Broadcasting is a term that is used when talking about Radio and TV transmissions. A radio antenna or TV transmitter is sending out a single signal that can be received by anybody with a radio within reach of the signals. It doesn’t matter if your radio is turned on or if it is tuned to listen to that particular radio channel. The signals are reaching your radio equipment no matter if you chose to listen to the radio signal or not.
The word Broadcast is used on computer networks too and basically means the same thing as it does for radio or TV broadcasts. A device, such as a computer or a router, sends out a broadcast message on the local LAN that is intended to reach everybody else on that local LAN.
Here are two examples for when a broadcast can be used on a computer network:
- A computer just starts up and wants an IP address. It sends out a broadcast message to try to locate a DHCP server to ask for an IP address. As the computer has just booted up it doesn’t know if there are any DHCP servers on the local LAN or what IP address any such DHCP server might have. Therefore, the computer sends out a broadcast which will reach every other device on the LAN to ask any available DHCP servers to reply back with an IP address.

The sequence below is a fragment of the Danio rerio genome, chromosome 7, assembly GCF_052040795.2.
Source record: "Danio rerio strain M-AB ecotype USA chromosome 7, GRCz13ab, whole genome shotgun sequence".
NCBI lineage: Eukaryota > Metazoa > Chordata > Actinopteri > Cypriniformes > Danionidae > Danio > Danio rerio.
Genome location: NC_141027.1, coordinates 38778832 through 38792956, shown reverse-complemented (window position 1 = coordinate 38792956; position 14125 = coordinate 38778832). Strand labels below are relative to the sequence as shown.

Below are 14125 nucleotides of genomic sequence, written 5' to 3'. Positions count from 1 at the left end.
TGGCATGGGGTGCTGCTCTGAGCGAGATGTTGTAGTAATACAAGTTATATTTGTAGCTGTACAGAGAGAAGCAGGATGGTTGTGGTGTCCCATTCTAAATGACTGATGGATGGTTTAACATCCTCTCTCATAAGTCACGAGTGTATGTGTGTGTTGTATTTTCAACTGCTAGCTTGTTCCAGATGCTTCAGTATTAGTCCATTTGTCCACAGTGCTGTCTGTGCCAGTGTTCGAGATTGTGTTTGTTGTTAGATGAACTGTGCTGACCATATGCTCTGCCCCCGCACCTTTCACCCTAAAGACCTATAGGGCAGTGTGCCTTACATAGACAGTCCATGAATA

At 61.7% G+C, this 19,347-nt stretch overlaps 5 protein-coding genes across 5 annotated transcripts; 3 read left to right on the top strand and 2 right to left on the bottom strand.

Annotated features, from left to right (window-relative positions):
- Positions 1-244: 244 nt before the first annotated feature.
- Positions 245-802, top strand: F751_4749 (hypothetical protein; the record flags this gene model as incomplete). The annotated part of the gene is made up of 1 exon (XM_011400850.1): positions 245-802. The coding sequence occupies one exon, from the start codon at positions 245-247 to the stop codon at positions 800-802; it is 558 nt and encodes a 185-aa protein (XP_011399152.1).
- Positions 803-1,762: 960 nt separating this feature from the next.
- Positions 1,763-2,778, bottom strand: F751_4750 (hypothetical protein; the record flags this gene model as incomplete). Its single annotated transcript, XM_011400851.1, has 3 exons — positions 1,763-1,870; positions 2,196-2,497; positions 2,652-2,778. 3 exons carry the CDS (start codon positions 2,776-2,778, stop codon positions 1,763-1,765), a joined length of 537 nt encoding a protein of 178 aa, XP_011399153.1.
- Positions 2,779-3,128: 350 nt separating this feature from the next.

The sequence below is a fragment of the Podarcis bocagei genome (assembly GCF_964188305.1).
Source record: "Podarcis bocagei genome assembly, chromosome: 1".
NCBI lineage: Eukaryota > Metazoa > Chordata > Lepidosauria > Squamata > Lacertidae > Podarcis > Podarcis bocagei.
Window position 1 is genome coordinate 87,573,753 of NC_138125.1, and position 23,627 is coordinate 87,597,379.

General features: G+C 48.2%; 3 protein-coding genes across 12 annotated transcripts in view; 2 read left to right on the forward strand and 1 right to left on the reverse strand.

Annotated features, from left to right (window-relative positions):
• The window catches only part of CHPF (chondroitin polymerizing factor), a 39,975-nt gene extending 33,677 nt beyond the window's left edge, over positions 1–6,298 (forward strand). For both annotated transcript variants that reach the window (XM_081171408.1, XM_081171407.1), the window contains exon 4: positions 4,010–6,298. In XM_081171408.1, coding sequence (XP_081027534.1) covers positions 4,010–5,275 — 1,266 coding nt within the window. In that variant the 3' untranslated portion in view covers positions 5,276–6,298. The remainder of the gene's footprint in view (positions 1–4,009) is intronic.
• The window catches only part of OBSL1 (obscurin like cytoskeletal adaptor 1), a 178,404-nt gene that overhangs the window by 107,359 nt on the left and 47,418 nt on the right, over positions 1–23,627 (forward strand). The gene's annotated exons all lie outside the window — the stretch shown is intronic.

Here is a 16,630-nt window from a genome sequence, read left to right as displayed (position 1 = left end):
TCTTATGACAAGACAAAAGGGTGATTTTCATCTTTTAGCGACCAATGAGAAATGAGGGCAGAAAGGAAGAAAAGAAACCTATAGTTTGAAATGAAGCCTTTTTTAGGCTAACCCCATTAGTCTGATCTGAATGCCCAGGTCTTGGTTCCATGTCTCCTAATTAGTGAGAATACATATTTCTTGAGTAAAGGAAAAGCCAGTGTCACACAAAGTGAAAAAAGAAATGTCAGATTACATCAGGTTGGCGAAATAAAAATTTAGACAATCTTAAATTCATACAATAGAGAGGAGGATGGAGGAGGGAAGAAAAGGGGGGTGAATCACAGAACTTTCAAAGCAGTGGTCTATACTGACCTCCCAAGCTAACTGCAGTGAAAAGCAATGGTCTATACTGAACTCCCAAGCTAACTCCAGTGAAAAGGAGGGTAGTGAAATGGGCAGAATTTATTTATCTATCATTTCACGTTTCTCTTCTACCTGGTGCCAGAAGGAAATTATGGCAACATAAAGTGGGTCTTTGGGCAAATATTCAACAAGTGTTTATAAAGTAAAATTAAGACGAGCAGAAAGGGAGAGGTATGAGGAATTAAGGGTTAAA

- A windows computer wants to know which other Windows computers that are connected to the local LAN to be able to share files and folders between computers. It automatically sends out a broadcast on the LAN to locate any other Windows computers.
When a computer sends out a broadcast it will use a special destination MAC address, FF:FF:FF:FF:FF:FF. That address is called the Broadcast Address and is used specifically for this purpose. All other equipment on the LAN will then understand that the traffic is a broadcast that is directed at everybody else within the LAN.
Any computers, routers or other devices that receive a broadcast will pick up the message to read the contents. But not every device will be the intended recipient of the traffic. Any device that reads the message just to notice that the message was not aimed at them will simply throw the message away after reading it.
In the example above a computer is looking for a DHCP server to obtain an IP address. All the other devices on the LAN receive the message, but most of them will just simply throw the message away since they are not DHCP servers and cannot hand out any IP addresses.
The home router has a DHCP server built in and replies back to announce itself to the computer and to offer an IP address.